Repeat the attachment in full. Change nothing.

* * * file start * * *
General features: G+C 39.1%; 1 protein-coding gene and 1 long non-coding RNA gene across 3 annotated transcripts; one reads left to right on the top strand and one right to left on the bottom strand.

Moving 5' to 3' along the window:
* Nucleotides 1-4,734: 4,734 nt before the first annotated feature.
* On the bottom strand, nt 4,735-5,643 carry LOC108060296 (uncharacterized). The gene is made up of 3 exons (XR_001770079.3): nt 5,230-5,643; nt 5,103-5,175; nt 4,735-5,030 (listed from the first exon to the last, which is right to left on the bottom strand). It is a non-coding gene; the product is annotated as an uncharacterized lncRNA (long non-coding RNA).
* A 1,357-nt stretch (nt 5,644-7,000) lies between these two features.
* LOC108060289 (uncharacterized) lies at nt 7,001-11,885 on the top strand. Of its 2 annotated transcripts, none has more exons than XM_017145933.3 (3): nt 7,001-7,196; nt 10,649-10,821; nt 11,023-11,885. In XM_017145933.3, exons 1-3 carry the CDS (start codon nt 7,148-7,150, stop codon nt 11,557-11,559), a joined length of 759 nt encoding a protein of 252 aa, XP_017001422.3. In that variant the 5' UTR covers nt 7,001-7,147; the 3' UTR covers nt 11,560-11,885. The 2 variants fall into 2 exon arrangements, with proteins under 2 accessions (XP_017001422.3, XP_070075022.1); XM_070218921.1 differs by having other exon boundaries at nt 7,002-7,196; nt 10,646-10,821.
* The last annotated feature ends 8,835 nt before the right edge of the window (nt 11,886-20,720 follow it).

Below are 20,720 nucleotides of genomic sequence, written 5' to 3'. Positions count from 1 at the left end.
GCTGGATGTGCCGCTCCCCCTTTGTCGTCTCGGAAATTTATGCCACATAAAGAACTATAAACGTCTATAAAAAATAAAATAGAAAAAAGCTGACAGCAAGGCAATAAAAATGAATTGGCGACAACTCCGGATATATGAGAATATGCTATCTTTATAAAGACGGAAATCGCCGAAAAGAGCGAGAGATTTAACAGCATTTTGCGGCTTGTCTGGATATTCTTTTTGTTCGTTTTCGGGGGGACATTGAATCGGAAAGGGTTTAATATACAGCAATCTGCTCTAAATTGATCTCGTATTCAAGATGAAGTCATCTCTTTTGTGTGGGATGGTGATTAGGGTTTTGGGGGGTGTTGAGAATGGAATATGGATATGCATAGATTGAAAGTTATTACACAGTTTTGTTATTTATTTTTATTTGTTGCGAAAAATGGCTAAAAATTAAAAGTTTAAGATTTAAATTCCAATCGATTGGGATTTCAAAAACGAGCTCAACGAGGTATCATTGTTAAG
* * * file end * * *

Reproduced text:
General features: G+C 39.1%; 1 protein-coding gene and 1 long non-coding RNA gene across 3 annotated transcripts; one reads left to right on the top strand and one right to left on the bottom strand.

Moving 5' to 3' along the window:
* Nucleotides 1-4,734: 4,734 nt before the first annotated feature.
* On the bottom strand, nt 4,735-5,643 carry LOC108060296 (uncharacterized). The gene is made up of 3 exons (XR_001770079.3): nt 5,230-5,643; nt 5,103-5,175; nt 4,735-5,030 (listed from the first exon to the last, which is right to left on the bottom strand). It is a non-coding gene; the product is annotated as an uncharacterized lncRNA (long non-coding RNA).
* A 1,357-nt stretch (nt 5,644-7,000) lies between these two features.
* LOC108060289 (uncharacterized) lies at nt 7,001-11,885 on the top strand. Of its 2 annotated transcripts, none has more exons than XM_017145933.3 (3): nt 7,001-7,196; nt 10,649-10,821; nt 11,023-11,885. In XM_017145933.3, exons 1-3 carry the CDS (start codon nt 7,148-7,150, stop codon nt 11,557-11,559), a joined length of 759 nt encoding a protein of 252 aa, XP_017001422.3. In that variant the 5' UTR covers nt 7,001-7,147; the 3' UTR covers nt 11,560-11,885. The 2 variants fall into 2 exon arrangements, with proteins under 2 accessions (XP_017001422.3, XP_070075022.1); XM_070218921.1 differs by having other exon boundaries at nt 7,002-7,196; nt 10,646-10,821.
* The last annotated feature ends 8,835 nt before the right edge of the window (nt 11,886-20,720 follow it).

Below are 20,720 nucleotides of genomic sequence, written 5' to 3'. Positions count from 1 at the left end.
GCTGGATGTGCCGCTCCCCCTTTGTCGTCTCGGAAATTTATGCCACATAAAGAACTATAAACGTCTATAAAAAATAAAATAGAAAAAAGCTGACAGCAAGGCAATAAAAATGAATTGGCGACAACTCCGGATATATGAGAATATGCTATCTTTATAAAGACGGAAATCGCCGAAAAGAGCGAGAGATTTAACAGCATTTTGCGGCTTGTCTGGATATTCTTTTTGTTCGTTTTCGGGGGGACATTGAATCGGAAAGGGTTTAATATACAGCAATCTGCTCTAAATTGATCTCGTATTCAAGATGAAGTCATCTCTTTTGTGTGGGATGGTGATTAGGGTTTTGGGGGGTGTTGAGAATGGAATATGGATATGCATAGATTGAAAGTTATTACACAGTTTTGTTATTTATTTTTATTTGTTGCGAAAAATGGCTAAAAATTAAAAGTTTAAGATTTAAATTCCAATCGATTGGGATTTCAAAAACGAGCTCAACGAGGTATCATTGTTAAG